In his decision last week to grant a preliminary injunction and temporary restraining order, Mazzant agreed with the NFLPA that Elliott didn't receive a fair suspension appeal hearing.
"The question before the court is merely whether Elliott received a fundamentally fair hearing before the arbitrator," Mazzant wrote. "The answer is he did not. The court finds, based upon the injunction standard, that Elliott was denied a fundamentally fair hearing by Henderson's refusal to allow [former girlfriend Tiffany] Thompson and Goodell to testify at the arbitration hearing. Their absence ... effectively deprived Elliott of any chance to have a fundamentally fair hearing."
The NFL argues Mazzant's ruling interferes with a legally-binding labor deal that has been approved by the league and the union. It's the same argument the NFL deployed in ultimately successful appeals against Tom Brady during Deflategate and Adrian Peterson after he pleaded no contest to misdemeanor reckless assault.
"Petitioner should not be allowed to evade its CBA obligations by delaying suspensions indefinitely through the courts," NFL attorneys wrote in a filing Wednesday in support of an injunction stay.
"This is part of the ongoing fight between the players association and the league over the power of the commissioner," Feldman said. "We have seen the NFL go to great lengths in court to affirm and strengthen and maintain they believe in what they collectively bargained for. And we've seen the players association fight and say that the commissioner has overreached and they want to protect the rights of the players ... [The NFL] doesn't want precedent out there that says a court can interfere with the commissioner's decision or with an arbitrator's decision."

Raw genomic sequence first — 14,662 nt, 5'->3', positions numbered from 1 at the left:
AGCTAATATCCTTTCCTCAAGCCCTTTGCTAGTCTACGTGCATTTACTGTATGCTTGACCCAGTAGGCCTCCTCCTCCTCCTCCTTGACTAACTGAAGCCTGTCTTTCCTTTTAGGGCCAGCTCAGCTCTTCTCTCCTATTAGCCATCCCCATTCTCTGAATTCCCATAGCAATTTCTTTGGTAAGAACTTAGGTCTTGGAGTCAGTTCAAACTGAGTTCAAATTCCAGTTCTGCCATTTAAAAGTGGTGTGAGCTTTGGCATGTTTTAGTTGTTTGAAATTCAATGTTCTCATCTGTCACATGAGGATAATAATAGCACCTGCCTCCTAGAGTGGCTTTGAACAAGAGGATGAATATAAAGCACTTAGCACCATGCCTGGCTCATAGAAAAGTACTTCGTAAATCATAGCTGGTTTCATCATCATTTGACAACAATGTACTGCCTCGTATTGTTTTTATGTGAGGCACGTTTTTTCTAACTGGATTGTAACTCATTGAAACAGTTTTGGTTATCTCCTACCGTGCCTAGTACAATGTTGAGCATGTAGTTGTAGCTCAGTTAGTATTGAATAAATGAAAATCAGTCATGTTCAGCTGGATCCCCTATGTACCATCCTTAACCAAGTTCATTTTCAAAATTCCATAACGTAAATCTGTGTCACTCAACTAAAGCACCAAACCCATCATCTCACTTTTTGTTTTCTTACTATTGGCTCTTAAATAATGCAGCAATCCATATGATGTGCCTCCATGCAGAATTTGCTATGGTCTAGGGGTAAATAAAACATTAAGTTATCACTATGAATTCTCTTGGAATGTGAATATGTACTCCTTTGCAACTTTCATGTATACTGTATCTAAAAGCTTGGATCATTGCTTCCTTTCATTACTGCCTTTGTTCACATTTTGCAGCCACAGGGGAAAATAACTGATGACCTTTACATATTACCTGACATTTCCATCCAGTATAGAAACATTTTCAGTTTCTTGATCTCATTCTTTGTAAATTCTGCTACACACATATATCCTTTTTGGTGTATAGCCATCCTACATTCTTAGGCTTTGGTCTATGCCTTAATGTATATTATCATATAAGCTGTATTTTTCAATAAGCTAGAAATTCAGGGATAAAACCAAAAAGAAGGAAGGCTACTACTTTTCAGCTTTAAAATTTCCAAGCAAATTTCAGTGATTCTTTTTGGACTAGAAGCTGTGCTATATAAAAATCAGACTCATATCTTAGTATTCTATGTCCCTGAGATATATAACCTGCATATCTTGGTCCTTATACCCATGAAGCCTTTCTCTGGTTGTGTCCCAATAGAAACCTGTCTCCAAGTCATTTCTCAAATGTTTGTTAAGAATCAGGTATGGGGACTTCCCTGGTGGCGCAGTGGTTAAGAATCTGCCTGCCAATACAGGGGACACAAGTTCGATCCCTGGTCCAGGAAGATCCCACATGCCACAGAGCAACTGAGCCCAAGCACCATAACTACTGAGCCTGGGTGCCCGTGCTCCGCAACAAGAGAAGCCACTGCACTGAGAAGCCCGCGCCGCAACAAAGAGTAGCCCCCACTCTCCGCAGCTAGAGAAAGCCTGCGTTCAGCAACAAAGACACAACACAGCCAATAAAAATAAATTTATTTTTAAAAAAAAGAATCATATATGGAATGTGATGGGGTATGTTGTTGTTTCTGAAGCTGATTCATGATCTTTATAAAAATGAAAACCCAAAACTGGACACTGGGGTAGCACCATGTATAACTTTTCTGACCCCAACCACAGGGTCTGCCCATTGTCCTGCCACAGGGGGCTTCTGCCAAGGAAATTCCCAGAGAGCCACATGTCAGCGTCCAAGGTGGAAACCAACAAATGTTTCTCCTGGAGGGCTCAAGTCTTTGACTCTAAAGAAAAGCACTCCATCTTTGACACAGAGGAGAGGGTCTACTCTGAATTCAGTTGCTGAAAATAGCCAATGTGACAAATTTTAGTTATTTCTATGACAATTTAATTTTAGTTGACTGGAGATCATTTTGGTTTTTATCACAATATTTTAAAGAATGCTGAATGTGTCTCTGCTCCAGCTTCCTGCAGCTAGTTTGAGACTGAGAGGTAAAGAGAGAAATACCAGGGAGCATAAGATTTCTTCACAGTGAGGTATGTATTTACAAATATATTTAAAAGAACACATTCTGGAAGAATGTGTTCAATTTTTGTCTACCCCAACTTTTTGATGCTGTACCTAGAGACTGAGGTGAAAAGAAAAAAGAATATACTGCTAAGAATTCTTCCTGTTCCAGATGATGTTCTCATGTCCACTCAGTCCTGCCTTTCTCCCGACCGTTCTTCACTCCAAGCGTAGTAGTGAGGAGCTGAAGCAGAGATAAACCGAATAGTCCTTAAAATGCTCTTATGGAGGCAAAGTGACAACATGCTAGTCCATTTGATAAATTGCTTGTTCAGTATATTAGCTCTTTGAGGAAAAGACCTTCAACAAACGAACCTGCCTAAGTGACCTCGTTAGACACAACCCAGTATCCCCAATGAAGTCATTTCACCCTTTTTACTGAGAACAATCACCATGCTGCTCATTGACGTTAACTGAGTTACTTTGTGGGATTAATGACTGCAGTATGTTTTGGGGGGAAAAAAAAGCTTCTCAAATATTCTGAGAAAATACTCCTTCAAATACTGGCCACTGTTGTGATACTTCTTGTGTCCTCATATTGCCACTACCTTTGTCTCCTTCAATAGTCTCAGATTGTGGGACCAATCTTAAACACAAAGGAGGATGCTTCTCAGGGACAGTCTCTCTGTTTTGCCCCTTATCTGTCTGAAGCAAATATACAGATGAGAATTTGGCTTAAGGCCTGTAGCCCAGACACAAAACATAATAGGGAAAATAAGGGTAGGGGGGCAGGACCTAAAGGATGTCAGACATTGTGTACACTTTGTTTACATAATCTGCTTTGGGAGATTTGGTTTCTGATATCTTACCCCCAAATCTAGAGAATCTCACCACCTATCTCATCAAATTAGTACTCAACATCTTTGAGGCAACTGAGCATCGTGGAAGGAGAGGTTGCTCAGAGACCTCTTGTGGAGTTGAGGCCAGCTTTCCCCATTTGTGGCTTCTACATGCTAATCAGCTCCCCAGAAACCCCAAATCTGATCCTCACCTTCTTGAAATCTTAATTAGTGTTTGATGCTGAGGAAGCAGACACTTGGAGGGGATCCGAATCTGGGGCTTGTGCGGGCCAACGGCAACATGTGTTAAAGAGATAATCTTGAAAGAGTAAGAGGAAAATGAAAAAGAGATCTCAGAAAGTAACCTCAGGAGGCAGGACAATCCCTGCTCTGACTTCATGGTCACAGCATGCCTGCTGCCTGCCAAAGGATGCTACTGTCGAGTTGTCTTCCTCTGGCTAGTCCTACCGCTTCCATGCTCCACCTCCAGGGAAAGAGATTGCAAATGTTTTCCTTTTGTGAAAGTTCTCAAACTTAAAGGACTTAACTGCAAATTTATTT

Goodell suspended Elliott six games after a year-long investigation into domestic violence accusations made by Thompson. The league found he violated the league's conduct policy, which mandates a six-game suspension for first-time domestic violence violations.
Elliott, 22, was never charged and has denied wrongdoing.
The NFLPA is challenging the process the NFL undertook to suspend Elliott -- not the factual conclusions from its investigation, Feldman said. Among other things, the petition alleges the league deliberately hid critical information from Elliott and the union that could have been used to exonerate him. It claims the NFL's lead investigator on the case, Kia Roberts, found Thompson wasn't credible and there was insufficient corroborating evidence to support any discipline.
"They're trying to create a grand conspiracy story where none exists," league spokesman Joe Lockhart told NFL Network's Tom Pelissero after the petition was filed.
When asked about what has been the toughest aspect of the case for him, Elliott said Sunday: "Just kind of your name getting dragged through the mud. It's been 14 months. Just kind of being associated with that, that's tough."
"I've kind of stopped worrying about it because it's not in my hands."